Avon considers arts district for part of mall
heedING Wolf’s howl
Jake Wolf the drummer was envisioning possible arts districts in the Vail Valley long before the Colorado Creative Industries Division started giving out funding and assistance for them.
And then he ran for office.
“I ran on the premise that I was going to be a defibrillator for this beat-less ‘Heart of the Valley,’” said Jake Wolf the councilman. “You can’t have a vibrancy and a heartbeat if you don’t have any center. And if there was a list of things that could make a place vibrant with culture, arts would be right at the top. When I came across this possibility for our town, it It made sense to me to go after it because we need a cultural arts center in Eagle County.”
After hearing Wolf’s pitch, Director of Economic Initiatives Susan Fairweather jumped at the opportunity to help.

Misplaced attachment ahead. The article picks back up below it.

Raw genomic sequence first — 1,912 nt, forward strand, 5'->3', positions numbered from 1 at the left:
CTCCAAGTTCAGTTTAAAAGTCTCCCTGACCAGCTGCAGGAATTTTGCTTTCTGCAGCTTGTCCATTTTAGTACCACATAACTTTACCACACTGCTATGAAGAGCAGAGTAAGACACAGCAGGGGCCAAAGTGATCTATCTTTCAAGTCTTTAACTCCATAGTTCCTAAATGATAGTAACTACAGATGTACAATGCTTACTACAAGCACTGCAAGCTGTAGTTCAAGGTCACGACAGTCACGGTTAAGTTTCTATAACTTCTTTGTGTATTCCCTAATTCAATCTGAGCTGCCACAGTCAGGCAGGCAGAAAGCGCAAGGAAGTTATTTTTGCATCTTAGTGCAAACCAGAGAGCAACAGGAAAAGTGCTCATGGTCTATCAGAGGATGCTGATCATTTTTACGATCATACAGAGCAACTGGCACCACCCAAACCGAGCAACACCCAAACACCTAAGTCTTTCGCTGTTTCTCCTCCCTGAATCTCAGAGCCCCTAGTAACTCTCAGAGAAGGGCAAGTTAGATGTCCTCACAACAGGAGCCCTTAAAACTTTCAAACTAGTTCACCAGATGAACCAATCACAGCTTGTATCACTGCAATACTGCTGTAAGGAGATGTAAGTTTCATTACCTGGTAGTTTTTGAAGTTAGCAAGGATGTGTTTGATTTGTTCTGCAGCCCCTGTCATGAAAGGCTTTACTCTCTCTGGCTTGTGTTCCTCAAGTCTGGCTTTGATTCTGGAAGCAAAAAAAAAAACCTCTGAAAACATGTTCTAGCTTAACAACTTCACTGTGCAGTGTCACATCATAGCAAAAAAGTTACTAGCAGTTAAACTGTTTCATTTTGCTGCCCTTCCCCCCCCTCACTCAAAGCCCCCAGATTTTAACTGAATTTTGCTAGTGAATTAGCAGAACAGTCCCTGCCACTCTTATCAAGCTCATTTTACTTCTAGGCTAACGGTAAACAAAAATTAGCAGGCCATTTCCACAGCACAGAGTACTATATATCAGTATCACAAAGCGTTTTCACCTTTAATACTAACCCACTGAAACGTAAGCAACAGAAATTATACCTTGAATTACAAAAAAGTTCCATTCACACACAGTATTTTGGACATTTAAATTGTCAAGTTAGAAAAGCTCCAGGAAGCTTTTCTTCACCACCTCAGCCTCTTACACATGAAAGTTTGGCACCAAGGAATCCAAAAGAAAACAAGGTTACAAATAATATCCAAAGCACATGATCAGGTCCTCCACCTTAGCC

“Doing the research, making the calls and putting it all together was really because of (Wolf’s) passion in seeing the town of Avon have a realized — and a certified — arts district,” Fairweather said. “It really fits well with his vision as an artist, and I really think without his enthusiasm we may have held off for another year. He really felt strongly that we could make this happen, and I believe he’s right.”
AVON — Does the idea of a downtown arts district pique your interest? Then you may be a candidate for a possible cultural arts council in town, which will need to be formed in order to see that district through.
Elected officials and staff in Avon think an arts district could coincide nicely with the town’s $2 million pedestrian mall project, set for this summer in the area between Benchmark Road, Avon Station (the town’s transit center) and Lettuce Shed Lane. This past week, the town found out that the State of Colorado’s Creative Industries Division likes the idea as well and will send representatives for a visit to the site of the proposed arts district on May 6.